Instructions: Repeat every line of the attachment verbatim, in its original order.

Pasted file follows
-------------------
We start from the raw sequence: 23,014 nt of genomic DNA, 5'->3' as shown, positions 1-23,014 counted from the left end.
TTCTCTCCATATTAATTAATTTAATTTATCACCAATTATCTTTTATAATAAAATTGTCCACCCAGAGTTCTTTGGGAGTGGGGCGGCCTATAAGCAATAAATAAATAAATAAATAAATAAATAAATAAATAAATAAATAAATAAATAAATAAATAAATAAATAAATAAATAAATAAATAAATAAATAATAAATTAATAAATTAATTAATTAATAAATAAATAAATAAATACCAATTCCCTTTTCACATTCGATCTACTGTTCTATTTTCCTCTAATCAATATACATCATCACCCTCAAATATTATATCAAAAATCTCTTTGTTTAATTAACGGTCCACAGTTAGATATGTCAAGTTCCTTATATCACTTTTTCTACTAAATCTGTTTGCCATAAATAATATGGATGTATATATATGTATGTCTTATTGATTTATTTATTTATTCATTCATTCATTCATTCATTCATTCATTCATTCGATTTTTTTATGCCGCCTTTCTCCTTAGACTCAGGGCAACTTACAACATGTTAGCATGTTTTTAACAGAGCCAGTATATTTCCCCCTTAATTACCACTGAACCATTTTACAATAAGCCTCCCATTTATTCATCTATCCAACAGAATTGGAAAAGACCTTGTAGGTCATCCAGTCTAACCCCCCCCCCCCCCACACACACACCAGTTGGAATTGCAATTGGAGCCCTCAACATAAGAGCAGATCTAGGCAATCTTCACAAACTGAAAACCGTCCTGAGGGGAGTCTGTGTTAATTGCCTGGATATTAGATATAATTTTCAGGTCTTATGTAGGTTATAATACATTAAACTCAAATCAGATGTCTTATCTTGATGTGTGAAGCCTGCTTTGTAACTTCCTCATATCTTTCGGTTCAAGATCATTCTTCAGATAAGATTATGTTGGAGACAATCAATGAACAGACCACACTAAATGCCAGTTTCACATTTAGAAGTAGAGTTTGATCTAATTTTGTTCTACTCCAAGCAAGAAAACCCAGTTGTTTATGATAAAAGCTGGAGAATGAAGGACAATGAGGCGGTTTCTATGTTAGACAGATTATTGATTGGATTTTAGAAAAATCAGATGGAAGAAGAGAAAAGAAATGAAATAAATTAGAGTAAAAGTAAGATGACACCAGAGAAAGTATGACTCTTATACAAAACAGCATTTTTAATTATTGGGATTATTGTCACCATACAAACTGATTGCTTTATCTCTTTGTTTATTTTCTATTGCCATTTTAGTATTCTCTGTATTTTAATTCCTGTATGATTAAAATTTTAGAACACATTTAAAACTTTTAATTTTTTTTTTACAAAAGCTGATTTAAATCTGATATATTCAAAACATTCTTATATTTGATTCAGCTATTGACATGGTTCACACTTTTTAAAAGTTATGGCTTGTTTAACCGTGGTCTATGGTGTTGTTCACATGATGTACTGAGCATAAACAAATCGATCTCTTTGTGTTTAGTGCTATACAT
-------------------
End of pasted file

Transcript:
We start from the raw sequence: 23,014 nt of genomic DNA, 5'->3' as shown, positions 1-23,014 counted from the left end.
TTCTCTCCATATTAATTAATTTAATTTATCACCAATTATCTTTTATAATAAAATTGTCCACCCAGAGTTCTTTGGGAGTGGGGCGGCCTATAAGCAATAAATAAATAAATAAATAAATAAATAAATAAATAAATAAATAAATAAATAAATAAATAAATAAATAAATAAATAAATAAATAAATAAATAATAAATTAATAAATTAATTAATTAATAAATAAATAAATAAATACCAATTCCCTTTTCACATTCGATCTACTGTTCTATTTTCCTCTAATCAATATACATCATCACCCTCAAATATTATATCAAAAATCTCTTTGTTTAATTAACGGTCCACAGTTAGATATGTCAAGTTCCTTATATCACTTTTTCTACTAAATCTGTTTGCCATAAATAATATGGATGTATATATATGTATGTCTTATTGATTTATTTATTTATTCATTCATTCATTCATTCATTCATTCATTCATTCGATTTTTTTATGCCGCCTTTCTCCTTAGACTCAGGGCAACTTACAACATGTTAGCATGTTTTTAACAGAGCCAGTATATTTCCCCCTTAATTACCACTGAACCATTTTACAATAAGCCTCCCATTTATTCATCTATCCAACAGAATTGGAAAAGACCTTGTAGGTCATCCAGTCTAACCCCCCCCCCCCCCACACACACACCAGTTGGAATTGCAATTGGAGCCCTCAACATAAGAGCAGATCTAGGCAATCTTCACAAACTGAAAACCGTCCTGAGGGGAGTCTGTGTTAATTGCCTGGATATTAGATATAATTTTCAGGTCTTATGTAGGTTATAATACATTAAACTCAAATCAGATGTCTTATCTTGATGTGTGAAGCCTGCTTTGTAACTTCCTCATATCTTTCGGTTCAAGATCATTCTTCAGATAAGATTATGTTGGAGACAATCAATGAACAGACCACACTAAATGCCAGTTTCACATTTAGAAGTAGAGTTTGATCTAATTTTGTTCTACTCCAAGCAAGAAAACCCAGTTGTTTATGATAAAAGCTGGAGAATGAAGGACAATGAGGCGGTTTCTATGTTAGACAGATTATTGATTGGATTTTAGAAAAATCAGATGGAAGAAGAGAAAAGAAATGAAATAAATTAGAGTAAAAGTAAGATGACACCAGAGAAAGTATGACTCTTATACAAAACAGCATTTTTAATTATTGGGATTATTGTCACCATACAAACTGATTGCTTTATCTCTTTGTTTATTTTCTATTGCCATTTTAGTATTCTCTGTATTTTAATTCCTGTATGATTAAAATTTTAGAACACATTTAAAACTTTTAATTTTTTTTTTACAAAAGCTGATTTAAATCTGATATATTCAAAACATTCTTATATTTGATTCAGCTATTGACATGGTTCACACTTTTTAAAAGTTATGGCTTGTTTAACCGTGGTCTATGGTGTTGTTCACATGATGTACTGAGCATAAACAAATCGATCTCTTTGTGTTTAGTGCTATACAT